Hila Shachar styles her favourite dance films. Scroll down to see the look she’s put together for Suspiria.
Dario Argento’s Suspiria (1977) is part horror flick, part dance film. Its plot is encapsulated by the opening voice-over, in which we are told that our heroine, Suzy Banyon, decides to leave New York to study ballet in a renowned German dance school. Suzy soon discovers that her new school is run by a coven of evil witches. But Suspiria has achieved cult status primarily because of its aesthetic rather than its horror plot.
In Suspiria, Argento cleverly combines the menacing undertones of many fairy-tales with a garishly beautiful horror landscape. Suzy takes on many roles, embodying in various scenes the persona of Little Red Riding Hood, Cinderella, Bluebeard’s last wife, and of course, a combination of Sleeping Beauty and Snow White (in the film, a poisonous sleeping potion is administered by an evil doctor). And she becomes an archetypal fairy-tale heroine via the theme of ballet, which often uses such heroines in its own narratives. The music which accompanies the opening voice-over resembles the music found in little girls’ ballerina music boxes. Only here, it has a sinister edge, as the lovely ballerina will not simply be dancing fairy-tale roles, she will also be living them in the most nightmarish of settings.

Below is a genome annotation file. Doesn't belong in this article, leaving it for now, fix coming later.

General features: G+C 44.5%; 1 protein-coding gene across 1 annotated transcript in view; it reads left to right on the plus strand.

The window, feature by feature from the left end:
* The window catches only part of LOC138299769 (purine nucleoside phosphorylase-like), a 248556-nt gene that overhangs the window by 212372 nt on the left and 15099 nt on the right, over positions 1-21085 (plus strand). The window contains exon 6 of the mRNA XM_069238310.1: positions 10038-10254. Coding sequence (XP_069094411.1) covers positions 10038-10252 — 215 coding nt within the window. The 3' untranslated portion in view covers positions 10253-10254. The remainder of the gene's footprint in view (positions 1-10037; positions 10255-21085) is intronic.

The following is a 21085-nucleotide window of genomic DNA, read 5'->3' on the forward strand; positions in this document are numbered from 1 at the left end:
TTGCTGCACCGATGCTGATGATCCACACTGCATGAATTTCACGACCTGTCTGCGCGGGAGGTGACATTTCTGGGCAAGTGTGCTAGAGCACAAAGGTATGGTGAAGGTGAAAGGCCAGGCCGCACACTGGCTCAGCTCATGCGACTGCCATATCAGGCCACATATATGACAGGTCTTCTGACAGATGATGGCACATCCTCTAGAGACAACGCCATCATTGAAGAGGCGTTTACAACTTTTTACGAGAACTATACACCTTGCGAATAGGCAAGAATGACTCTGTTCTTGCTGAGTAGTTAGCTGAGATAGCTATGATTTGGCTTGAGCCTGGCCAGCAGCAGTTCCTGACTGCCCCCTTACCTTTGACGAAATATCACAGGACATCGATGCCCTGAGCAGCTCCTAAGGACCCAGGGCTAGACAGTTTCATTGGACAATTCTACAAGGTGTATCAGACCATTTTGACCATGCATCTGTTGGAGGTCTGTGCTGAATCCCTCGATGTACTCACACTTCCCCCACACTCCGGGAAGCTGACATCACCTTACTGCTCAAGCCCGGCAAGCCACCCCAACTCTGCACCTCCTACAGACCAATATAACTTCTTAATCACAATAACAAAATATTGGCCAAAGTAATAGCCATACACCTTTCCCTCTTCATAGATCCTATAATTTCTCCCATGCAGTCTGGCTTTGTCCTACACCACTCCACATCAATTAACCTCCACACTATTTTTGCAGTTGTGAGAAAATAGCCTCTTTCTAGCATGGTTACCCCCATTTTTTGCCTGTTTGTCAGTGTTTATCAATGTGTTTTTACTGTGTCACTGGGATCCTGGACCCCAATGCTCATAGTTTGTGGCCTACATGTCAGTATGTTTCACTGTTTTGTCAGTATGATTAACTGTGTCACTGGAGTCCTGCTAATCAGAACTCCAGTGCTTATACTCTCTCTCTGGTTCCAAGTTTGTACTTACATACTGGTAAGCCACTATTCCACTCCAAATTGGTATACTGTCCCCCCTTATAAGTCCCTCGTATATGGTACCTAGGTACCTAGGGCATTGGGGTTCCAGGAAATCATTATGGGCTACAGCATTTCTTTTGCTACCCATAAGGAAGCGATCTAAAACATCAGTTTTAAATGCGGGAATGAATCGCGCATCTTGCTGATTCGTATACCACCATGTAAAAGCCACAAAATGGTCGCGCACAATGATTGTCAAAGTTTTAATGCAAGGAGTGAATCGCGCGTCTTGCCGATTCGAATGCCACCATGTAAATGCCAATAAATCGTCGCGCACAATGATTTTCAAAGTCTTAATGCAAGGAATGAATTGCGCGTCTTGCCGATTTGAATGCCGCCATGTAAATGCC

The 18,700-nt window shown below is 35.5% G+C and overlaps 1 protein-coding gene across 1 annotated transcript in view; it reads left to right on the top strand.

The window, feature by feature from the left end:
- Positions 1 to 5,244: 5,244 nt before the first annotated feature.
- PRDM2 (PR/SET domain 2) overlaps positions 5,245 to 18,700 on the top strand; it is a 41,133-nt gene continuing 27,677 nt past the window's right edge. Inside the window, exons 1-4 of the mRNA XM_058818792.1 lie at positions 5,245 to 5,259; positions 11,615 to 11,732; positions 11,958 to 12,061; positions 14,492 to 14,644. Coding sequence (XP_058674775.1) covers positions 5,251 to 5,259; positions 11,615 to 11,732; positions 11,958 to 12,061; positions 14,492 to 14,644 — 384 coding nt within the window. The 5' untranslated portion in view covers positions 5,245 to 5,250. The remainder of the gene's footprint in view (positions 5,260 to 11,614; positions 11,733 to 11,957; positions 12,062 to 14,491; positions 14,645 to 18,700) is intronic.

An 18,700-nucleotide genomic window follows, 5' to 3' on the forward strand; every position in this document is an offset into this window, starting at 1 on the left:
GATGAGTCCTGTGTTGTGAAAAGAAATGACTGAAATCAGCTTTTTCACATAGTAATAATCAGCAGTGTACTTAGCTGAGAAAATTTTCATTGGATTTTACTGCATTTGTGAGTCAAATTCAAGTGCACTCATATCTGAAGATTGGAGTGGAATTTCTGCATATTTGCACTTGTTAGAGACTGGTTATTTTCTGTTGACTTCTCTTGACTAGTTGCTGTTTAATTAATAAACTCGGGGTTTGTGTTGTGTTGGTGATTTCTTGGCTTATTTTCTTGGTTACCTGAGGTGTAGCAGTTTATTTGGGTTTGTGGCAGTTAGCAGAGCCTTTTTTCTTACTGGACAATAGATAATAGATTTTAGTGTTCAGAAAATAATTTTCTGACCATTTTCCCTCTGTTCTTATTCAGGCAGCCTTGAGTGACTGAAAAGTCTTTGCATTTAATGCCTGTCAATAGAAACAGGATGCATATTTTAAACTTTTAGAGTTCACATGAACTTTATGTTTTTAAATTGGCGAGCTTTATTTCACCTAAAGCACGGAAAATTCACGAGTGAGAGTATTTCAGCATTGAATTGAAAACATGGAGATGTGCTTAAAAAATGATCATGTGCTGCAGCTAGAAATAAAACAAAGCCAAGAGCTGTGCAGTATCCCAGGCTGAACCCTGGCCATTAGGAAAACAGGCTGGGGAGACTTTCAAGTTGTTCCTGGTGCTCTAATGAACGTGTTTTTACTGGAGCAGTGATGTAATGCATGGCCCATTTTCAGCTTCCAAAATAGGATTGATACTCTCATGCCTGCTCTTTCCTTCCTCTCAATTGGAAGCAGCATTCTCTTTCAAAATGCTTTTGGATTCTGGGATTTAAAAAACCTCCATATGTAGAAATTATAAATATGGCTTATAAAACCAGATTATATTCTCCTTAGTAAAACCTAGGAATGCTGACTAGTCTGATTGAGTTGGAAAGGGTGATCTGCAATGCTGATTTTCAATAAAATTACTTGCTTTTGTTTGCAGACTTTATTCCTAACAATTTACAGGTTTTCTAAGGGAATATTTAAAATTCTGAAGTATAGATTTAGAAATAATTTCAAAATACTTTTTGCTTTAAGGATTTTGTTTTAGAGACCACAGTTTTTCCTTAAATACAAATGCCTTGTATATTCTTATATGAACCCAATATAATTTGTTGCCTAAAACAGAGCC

What makes Suspiria memorable, however, is its use of colour. The film is full of strong primary colours, particularly red, using a process known as Technicolor Imbibition printing, which creates vivid and more stable colours in film. The strong and surreal use of colour throughout the film resembles the Expressionist dance film The Red Shoes (1948). This particular use of colour emphasises the hallucinogenic landscape that Suzy enters, with the strong red often morphing in and out of various shades of vivid pink, creating a visual interplay between the innocently beautiful world of Suzy’s ballet music box and the evil of the horror film genre.
As Suzy parades around in simple dancewear, gauzy white skirts, demure dresses, virginal nightgowns and a Red Riding Hood-ish red coat, the film’s beautiful visual landscape – complete with illustrated art deco walls and eerie stained-glass windows – is reflected on her clothes. Her horror wardrobe is shaped by the film’s impressively constructed interiors, which are a work of art in themselves. One comes away from Argento’s blending of horror, ballet, fairy-tale and Expressionism imagining an opulent, feminine and eclectic style for the film’s dance heroine.